Sunday, July 21, 2013

T-Ball: "The Best Free Entertainment In Town"

The former president of Little League in Lubbock, Texas once told me that t-ball was the "Best Free entertainment in town."  He was speaking to me as a parent then, and he was right, but what he didn't tell me was that coaching is where the real fun happens.

Back in May,  Melissa and I found out that Nolan's t-ball team didn't have a coach, so we signed up for the job.  I attended the parents meeting where I was informed that Provo plays what I call "Kumbaya ball," where everyone bats each inning, there's never a third out, and everyone wins. Callan played this kind of t-ball in Ohio and it was great fun.  At the meeting I got a mesh bag from the city with three t-balls, two helmets, a bat, and a T.
 We had ten little five- and six-year-olds and we practiced once a week on Tuesdays and games every Saturday and we did our best to live up to our one imperative from the city--make sure everybody has fun.  Callan helped coach and we did the normal throwing and hitting practice, but my two favorite activities were when we played "catch coach" in which Callan and I ran all over the field and the kids tried to tag us with their gloves, and another game that didn't have a name but involved all the kids lining up facing the backstop about twenty feet away and then throwing balls at the fence, where I stood waiting to catch their tosses and roll them back out to them.  The goal was for them to get more balls at the fence then I got out in the field.  In theory this was a great game that would get them throwing the ball a lot, but in practice (no pun intended) it meant ten kids throwing baseballs at me.  Luckily none of them had strong enough arms to hit me and they thought it was great fun watching their coach scramble around like a moving target.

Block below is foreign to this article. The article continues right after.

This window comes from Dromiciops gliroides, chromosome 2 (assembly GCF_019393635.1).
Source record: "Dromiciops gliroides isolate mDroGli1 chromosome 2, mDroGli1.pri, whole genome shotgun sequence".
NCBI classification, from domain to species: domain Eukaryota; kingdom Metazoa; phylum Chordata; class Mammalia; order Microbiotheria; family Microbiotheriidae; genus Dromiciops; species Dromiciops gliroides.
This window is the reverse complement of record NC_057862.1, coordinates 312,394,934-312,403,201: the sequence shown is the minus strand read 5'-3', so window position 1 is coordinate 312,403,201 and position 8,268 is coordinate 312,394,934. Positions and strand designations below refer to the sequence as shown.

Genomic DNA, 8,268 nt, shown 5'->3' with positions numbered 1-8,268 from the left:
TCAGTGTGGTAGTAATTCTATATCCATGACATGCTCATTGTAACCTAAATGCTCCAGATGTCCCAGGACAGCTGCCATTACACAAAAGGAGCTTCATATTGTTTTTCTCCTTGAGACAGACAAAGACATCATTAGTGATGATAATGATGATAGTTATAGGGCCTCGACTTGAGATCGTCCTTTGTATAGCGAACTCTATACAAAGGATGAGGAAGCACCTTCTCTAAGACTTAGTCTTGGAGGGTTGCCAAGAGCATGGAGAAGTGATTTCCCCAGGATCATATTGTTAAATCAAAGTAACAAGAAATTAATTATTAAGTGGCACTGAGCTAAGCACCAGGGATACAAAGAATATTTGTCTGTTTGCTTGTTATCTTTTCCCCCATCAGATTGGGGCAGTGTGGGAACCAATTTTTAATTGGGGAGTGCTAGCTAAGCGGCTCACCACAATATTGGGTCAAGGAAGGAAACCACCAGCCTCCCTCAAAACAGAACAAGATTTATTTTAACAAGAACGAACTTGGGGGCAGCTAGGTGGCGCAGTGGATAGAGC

At the games Melissa ran the dug out, getting kids ready to bat and keeping folks happy and I helped batters get to the plate, observe correct batting stance, and run the right direction when they hit the ball. We had one boy who had such  a difficult time running in a straight line to first base (he usually ended up veering toward the pitchers mound or stopping to stir the dust in front of home plate') that I resorted to chasing him down the baseline telling him in a mock-monster voice I was going to "get him" (once when he was the last batter of the inning and was going to have to run around all the bases without stopping, I ended up chasing him all around the bases like was great fun).

Nolan really came into his own out on the field.  About three weeks before t-ball started he said, "I don't want to play," which is the kind of thing he says two or three weeks before starting something new, but by the time practices rolled around, he was suiting up in full hand-me-down uniforms and wearing his glove around all afternoon. We made sure that every kid got to play every position, but it was always really fun to see Nolan and some of the other more coordinated kids playing infield and actually making some plays.

We had our fair share of tears from kids for all the usual reasons--getting tagged out, not getting to bat first, getting hit by the ball, getting tagged out, dropping their snack on the ground, getting tagged out---but it wouldn't be t-ball without some tears.  By the end of the season all the kids were hitting pitches from me during games rather than using the tee, and every single kid had a lot of fun. Mission accomplished.

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